There's a basket in my favorite Annapolis Starbucks filled with an assortment of coffee beans from Colombia, Mexico and Guatemala, along with pound bags of bold flavors such as Caffe Verona and Sumatra.
And they all have messages written on them in black marker.
"God bless you."
And "Go Navy beat Army."
The coffee beans have been purchased by Starbucks customers and donated, to be sent to American troops overseas. Just about every bag of beans carries a message of love and thanks.
"My friend. This is just to let you know how proud I am of what you're doing."
"Stay safe - from a Marine Mom."
"You are fighting for freedom for people you will never meet. AWESOME!"
It is part of a grass-roots effort by a number of local Starbucks managers to do something for the soldiers, sailors and Marines in Iraq, Afghanistan, Kuwait and Africa.
Brenda Costello, manager of the Starbucks in the Westfield Annapolis mall, has a husband in the Navy and a brother-in-law who served in Iraq.
Felicia Minkey, who runs the Starbucks in Annapolis Harbour Center, had a woman at her church ask if there was a way to get coffee to her son's unit. "I told her, 'You bet.'"
The store in Edgewater has a picture of a platoon that has already received its coffee, with its members raising their cups in a toast.
And Marc Tippin, manager of the Starbucks that is just a stone's throw from the gates of the Naval Academy, decided to collect coffee out of respect for the midshipmen and the officers who are his customer base.
"We are giving back to the community, and the military is a large part of our community," said Costello.
As a corporation, Starbucks has given about 100,000 pounds of coffee to the American Red Cross for servicemen overseas, according to company spokeswoman Trina Smith.
Starbucks stores also give their leftover stickers and cups to schoolteachers, collect overcoats for children and offer their spent coffee grounds to gardeners.
But this is different, and you can tell by the messages written on the bags.
"Semper Fi," a lot of them say, and "Thanks."
The messages will make you cry. "May God bless you. May he be your rock. May he prepare your heart for heaven and your hands for war."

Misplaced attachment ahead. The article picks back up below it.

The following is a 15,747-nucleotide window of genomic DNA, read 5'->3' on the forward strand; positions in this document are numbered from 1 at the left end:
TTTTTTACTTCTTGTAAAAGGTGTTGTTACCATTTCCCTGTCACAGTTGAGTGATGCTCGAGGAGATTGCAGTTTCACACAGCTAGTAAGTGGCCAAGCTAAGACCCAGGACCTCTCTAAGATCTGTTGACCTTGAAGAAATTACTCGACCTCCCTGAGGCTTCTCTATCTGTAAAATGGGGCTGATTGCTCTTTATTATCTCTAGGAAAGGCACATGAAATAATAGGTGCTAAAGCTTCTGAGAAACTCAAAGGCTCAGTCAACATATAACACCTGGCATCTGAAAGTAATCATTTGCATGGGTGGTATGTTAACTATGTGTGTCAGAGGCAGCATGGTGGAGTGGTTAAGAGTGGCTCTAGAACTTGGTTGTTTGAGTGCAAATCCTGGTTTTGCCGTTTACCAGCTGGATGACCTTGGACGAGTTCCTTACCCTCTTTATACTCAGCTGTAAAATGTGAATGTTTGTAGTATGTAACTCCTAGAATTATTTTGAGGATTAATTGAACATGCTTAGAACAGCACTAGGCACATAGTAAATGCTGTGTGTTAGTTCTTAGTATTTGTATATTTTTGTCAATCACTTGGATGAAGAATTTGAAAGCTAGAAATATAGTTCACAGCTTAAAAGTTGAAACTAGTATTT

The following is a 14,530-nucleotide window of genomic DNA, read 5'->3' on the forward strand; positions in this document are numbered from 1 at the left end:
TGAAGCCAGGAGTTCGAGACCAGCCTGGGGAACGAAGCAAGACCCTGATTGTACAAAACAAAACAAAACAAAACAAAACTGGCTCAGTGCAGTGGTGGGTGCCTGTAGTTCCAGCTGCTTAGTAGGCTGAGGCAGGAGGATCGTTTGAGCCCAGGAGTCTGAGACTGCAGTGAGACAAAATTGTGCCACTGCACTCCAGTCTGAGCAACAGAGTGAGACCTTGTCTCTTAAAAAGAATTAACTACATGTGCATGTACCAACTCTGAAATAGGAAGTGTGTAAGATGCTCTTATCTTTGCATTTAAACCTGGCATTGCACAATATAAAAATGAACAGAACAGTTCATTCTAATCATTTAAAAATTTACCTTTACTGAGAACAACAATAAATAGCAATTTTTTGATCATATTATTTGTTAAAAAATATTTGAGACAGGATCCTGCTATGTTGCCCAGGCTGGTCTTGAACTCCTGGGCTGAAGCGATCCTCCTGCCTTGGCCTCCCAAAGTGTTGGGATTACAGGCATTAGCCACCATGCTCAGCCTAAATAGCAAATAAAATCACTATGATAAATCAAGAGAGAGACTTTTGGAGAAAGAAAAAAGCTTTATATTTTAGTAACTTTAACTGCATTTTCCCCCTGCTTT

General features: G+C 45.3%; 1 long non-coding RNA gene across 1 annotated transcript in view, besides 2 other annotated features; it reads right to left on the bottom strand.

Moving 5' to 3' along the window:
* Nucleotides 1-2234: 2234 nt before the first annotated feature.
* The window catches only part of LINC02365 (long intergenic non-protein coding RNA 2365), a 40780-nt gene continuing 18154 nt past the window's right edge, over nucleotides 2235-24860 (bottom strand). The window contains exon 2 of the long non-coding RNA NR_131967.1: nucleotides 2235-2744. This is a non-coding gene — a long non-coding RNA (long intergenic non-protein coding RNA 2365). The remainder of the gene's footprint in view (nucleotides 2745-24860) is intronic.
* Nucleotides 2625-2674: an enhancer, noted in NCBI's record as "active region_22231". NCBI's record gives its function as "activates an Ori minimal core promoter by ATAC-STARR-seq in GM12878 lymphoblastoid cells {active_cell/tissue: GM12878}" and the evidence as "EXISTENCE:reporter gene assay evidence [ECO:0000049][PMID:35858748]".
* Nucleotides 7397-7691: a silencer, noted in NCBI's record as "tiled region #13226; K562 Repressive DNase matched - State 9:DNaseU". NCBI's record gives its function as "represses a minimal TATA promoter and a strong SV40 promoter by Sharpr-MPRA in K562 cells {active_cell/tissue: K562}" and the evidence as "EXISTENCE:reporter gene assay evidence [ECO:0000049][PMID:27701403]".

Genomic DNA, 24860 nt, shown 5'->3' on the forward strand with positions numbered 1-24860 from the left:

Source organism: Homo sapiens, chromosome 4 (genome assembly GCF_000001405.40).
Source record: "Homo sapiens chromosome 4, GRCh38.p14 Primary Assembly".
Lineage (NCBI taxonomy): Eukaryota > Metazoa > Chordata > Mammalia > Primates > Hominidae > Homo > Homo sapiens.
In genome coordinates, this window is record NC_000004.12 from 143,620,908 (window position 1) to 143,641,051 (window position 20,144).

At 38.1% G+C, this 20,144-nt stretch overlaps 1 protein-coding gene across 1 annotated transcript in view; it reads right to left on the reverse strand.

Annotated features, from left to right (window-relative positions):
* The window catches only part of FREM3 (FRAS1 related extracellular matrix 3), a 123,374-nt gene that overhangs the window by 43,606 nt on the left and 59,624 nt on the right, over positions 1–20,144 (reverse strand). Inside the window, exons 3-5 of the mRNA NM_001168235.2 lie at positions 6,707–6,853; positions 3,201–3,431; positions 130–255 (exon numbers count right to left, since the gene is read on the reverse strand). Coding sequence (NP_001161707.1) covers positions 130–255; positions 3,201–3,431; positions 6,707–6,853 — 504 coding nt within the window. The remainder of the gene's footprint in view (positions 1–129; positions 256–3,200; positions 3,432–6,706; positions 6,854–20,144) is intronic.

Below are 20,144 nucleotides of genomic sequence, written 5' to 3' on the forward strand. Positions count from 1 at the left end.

But others will make you laugh out loud, reflecting as they do the caffeinated salesmanship of Starbucks employees: "Try this espresso roast. It is dark and caramelly-sweet. [signed] Chelsea, assistant manager."
There is a friendly competition between the stores to collect the most coffee. And some of the Starbucks employees, who get a pound of coffee a week as one of the perks of the job, so to speak, are donating their own share.
"We've got more than 100 pounds," said Tippin. "The guys in my store are hoping to match it."
Charles Sanders, district manager for Starbucks in Annapolis, Baltimore and Bowie, said his managers have collected about 250 pounds so far and are shooting for 500.
Tippin is collecting money, too. And with it he is purchasing bean grinders and coffee makers to send as well.
"One customer was so worried that the soldiers wouldn't have a way to grind the beans," said Minkey of the Harbour Center store. "I told her not to worry. We'd take care of it."
This is not a new idea. Starbucks stores in other parts of the country have collected coffee for troops as well. And the Army Times reported that a gunnery sergeant from Virginia has collected more than 20 tons, loading pallets of Starbucks coffee onto military transports.
But the efforts of the store managers in the Annapolis area reflect not only the long-standing relationship between soldiers, sailors and coffee, but between Annapolis and the members of the military at the Naval Academy, the National Security Administration, Fort Meade and in Washington.
And the managers say it is easy to ask their loyal clientele to donate and none have refused. "Not one negative word," said Costello.
The soldiers, for whom drowsiness during long hours of duty can be deadly, are grateful. The members of one unit, she said, were unexpectedly transferred to Alaska before they'd used all their coffee, so they dumped the non-essentials from their rucksacks so they would have room for bags of beans.
"One unit did send a note," she added. "It said not to bother with the decaf."
Note: To make sure your donation of a pound of coffee beans gets to the troops by Christmas, see the manager in your favorite Starbucks before Nov. 30.
Read recent columns by Susan Reimer at baltimoresun.com/reimer